Complainant argues that Respondent’s disputed domain names are confusingly similar to Complainant’s ADVANTA mark. Respondent’s disputed domain names contain Complainant’s mark in its entirety, add the generic terms “home” and “solutions,” and add generic top-level domains (“gTLD”).  The Panel finds that the addition of a generic term with an obvious relationship with a complainant to a registered mark creates a confusing similarity between the mark and the disputed domain name.  See Space Imaging LLC v. Brownell, AF-0298 (eResolution Sept. 22, 2000) (finding confusing similarity where the respondent’s domain name combines the complainant’s mark with a generic term that has an obvious relationship to the complainant’s business); see also L.L. Bean, Inc. v. ShopStarNetwork, FA 95404 (Nat. Arb. Forum Sept. 14, 2000) (finding that combining the generic word “shop” with the complainant’s registered mark “llbean” does not circumvent the complainant’s rights in the mark nor avoid the confusing similarity aspect of the ICANN Policy).  In addition, the Panel finds that the addition of a gTLD is irrelevant in distinguishing a disputed domain name from an established mark.  See Sporty's Farm L.L.C. vs. Sportsman's Mkt., Inc., 202 F.3d 489 (2d Cir. 2000), cert. denied, 530 U.S. 1262 (2000), ("For consumers to buy things or gather information on the Internet, they need an easy way to find particular companies or brand names. The most common method of locating an unknown domain name is simply to type in the company name or logo with the suffix .com."); see also Rollerblade, Inc. v. McCrady, D2000-0429 (WIPO June 25, 2000) (finding that the top level of the domain name such as “.net” or “.com” does not affect the domain name for the purpose of determining whether it is identical or confusingly similar).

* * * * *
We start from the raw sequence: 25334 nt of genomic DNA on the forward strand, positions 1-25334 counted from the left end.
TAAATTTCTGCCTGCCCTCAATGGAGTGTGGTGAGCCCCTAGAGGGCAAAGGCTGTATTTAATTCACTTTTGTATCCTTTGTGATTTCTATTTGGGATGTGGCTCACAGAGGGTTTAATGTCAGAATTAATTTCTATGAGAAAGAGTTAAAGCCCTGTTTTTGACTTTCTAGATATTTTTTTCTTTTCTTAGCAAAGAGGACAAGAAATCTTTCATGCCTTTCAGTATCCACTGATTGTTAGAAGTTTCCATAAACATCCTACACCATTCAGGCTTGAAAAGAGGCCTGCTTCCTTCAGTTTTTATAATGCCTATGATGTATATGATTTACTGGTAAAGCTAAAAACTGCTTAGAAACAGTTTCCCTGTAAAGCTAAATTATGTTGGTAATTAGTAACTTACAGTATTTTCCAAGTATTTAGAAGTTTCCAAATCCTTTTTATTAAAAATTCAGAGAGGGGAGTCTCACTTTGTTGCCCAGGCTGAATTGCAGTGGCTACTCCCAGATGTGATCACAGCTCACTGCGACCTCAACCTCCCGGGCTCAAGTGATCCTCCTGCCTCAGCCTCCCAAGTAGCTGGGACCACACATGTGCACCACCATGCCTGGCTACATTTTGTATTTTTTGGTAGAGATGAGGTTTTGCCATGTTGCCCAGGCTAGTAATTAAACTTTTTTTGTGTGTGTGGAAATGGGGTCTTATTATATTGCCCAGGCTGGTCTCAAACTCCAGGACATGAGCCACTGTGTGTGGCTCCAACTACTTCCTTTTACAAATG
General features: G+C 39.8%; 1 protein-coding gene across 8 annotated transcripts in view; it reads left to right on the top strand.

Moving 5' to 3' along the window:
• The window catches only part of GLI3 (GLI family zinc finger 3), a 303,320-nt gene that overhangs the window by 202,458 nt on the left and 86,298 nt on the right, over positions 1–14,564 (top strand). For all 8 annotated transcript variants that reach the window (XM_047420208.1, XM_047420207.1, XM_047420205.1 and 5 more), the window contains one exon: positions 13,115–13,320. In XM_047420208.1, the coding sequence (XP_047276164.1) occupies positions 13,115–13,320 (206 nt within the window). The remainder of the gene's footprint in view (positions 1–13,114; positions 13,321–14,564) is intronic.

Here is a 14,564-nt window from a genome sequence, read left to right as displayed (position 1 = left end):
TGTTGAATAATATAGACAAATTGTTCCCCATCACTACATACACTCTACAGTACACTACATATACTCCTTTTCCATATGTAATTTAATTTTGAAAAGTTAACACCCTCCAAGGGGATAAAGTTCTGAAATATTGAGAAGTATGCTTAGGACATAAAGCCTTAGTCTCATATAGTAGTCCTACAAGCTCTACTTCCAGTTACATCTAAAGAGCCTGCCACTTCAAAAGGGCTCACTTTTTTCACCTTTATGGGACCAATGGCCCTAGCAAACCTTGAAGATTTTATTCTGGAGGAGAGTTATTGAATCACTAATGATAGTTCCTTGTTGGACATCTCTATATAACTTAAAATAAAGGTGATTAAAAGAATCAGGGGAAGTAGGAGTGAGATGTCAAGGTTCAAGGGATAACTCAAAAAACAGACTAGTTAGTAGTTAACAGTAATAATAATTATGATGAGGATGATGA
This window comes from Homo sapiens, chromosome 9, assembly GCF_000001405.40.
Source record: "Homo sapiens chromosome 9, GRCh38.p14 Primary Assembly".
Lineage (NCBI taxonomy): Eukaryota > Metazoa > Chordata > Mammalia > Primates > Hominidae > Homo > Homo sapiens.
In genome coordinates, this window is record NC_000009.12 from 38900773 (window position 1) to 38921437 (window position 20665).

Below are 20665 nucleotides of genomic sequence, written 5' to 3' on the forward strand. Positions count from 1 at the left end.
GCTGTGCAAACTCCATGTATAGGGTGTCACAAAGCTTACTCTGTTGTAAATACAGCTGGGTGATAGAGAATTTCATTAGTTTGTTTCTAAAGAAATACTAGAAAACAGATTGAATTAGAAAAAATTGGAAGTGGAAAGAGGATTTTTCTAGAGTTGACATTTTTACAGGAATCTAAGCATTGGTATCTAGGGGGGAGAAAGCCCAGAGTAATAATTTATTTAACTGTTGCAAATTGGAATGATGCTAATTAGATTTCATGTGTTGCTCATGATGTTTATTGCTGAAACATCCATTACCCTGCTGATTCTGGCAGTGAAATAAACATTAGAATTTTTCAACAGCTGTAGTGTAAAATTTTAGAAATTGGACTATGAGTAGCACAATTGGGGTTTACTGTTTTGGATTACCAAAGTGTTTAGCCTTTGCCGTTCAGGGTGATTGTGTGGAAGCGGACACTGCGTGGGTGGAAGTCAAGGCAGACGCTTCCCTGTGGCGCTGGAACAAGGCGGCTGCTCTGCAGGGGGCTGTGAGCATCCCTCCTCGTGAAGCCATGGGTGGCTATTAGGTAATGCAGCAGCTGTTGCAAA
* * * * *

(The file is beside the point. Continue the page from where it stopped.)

Respondent makes no pertinent allegations with regards to Policy ¶ 4(a)(i).


Therefore, pursuant to Policy ¶ 4(a)(i), the Panel finds that Respondent’s disputed domain names are confusingly similar to Complainant’s ADVANTA mark.


Rights or Legitimate Interests


Under Policy ¶ 4(a)(ii), Complainant must first make a prima facie case that Respondent lacks rights and legitimate interests in the disputed domain names and then the burden shifts to Respondent to show it does have rights or legitimate interests in the disputed domain names.  See Hanna-Barbera Prods., Inc. v. Entm’t Commentaries, FA 741828 (Nat. Arb. Forum Aug. 18, 2006) (holding that the complainant must first make a prima facie case that the respondent lacks rights and legitimate interests in the disputed domain name under UDRP ¶ 4(a)(ii) before the burden shifts to the respondent to show that it does have rights or legitimate interests in a domain name); see also AOL LLC v. Gerberg, FA 780200 (Nat. Arb. Forum Sept. 25, 2006) (“Complainant must first make a prima facie showing that Respondent does not have rights or legitimate interest in the subject domain names, which burden is light.  If Complainant satisfies its burden, then the burden shifts to Respondent to show that it does have rights or legitimate interests in the subject domain names.”).


Complainant asserts in its Complaint and its Additional Submission that Respondent is not, and has never been commonly known by the disputed domain names because the website that resolves from each of the disputed domain names identifies Respondent as “Arizona Home Solutions.” Furthermore, in its Response, Respondent has provided no elements justifying the alleged preparation of use of the term ADVANTA. In addition, Respondent’s WHOIS information lists Respondent as “Private, Registration,” and Complainant contends that Respondent is a company operating under the name of “Copper Point, Inc.”  Also, Complainant has not authorized Respondent to use its ADVANTA mark in any manner. 


Therefore, the Panel finds that Respondent is not commonly known by the disputed domain names pursuant to Policy ¶ 4(c)(ii).  See Brown v. Sarrault, FA 99584 (Nat. Arb. Forum Oct. 16, 2001) (finding that the respondent was not commonly known by the <> domain name because it was doing business as “Mobility Connections”); see also Gallup, Inc. v. Amish Country Store, FA 96209 (Nat. Arb. Forum Jan. 23, 2001) (finding that the respondent does not have rights in a domain name when the respondent is not known by the mark).